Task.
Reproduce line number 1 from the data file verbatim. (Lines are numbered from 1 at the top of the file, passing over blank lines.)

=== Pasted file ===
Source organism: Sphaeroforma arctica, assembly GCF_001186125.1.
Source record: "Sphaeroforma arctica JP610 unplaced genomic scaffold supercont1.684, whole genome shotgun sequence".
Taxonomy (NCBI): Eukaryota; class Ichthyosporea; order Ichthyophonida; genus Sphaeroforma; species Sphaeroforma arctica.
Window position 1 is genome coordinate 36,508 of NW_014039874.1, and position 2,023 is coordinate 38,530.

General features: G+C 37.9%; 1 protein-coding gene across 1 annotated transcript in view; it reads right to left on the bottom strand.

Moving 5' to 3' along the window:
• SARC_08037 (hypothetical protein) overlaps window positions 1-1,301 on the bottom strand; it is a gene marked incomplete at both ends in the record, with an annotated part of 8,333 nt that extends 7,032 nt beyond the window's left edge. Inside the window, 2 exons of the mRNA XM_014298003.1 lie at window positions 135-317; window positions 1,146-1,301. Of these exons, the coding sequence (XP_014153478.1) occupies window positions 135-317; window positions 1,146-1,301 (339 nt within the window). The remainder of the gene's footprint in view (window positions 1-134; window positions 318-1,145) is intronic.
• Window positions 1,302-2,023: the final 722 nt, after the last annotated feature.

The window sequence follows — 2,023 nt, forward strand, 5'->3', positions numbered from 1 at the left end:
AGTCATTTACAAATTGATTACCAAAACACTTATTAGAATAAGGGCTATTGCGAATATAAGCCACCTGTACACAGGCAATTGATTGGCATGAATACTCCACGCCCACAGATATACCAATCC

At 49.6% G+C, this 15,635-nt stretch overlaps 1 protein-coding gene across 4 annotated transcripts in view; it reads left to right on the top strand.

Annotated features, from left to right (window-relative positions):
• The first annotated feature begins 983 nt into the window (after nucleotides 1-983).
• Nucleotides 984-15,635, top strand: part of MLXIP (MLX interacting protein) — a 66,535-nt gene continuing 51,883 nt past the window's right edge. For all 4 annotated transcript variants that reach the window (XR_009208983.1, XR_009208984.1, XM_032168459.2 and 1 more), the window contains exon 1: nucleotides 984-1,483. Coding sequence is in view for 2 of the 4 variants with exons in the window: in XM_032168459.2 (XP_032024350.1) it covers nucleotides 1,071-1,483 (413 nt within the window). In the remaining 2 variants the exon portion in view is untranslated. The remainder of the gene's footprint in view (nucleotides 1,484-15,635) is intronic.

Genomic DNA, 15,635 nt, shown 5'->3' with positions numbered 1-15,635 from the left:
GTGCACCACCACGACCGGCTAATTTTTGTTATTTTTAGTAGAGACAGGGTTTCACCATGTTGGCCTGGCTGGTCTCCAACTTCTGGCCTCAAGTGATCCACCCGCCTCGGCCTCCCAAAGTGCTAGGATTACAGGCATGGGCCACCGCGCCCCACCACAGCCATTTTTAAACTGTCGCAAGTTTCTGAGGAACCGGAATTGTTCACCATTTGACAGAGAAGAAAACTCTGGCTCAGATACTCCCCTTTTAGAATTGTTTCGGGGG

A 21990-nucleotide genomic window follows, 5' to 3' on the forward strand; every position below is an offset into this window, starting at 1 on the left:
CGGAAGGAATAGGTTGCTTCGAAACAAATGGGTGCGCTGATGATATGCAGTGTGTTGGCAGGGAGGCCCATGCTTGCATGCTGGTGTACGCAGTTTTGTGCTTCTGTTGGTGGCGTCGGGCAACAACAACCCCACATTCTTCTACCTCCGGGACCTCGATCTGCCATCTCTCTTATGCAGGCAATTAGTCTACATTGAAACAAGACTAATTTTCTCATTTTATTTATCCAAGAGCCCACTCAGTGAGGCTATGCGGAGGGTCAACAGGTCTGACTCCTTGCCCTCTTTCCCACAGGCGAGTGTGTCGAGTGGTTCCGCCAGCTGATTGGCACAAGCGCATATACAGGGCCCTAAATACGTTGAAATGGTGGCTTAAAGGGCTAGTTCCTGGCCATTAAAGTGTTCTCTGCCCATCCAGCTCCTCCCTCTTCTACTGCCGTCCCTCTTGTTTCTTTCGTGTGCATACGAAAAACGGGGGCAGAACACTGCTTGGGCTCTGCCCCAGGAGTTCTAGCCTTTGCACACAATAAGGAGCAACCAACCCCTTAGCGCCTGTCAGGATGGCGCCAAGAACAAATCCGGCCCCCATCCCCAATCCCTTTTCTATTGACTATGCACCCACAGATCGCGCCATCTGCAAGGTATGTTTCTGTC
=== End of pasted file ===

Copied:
Source organism: Sphaeroforma arctica, assembly GCF_001186125.1.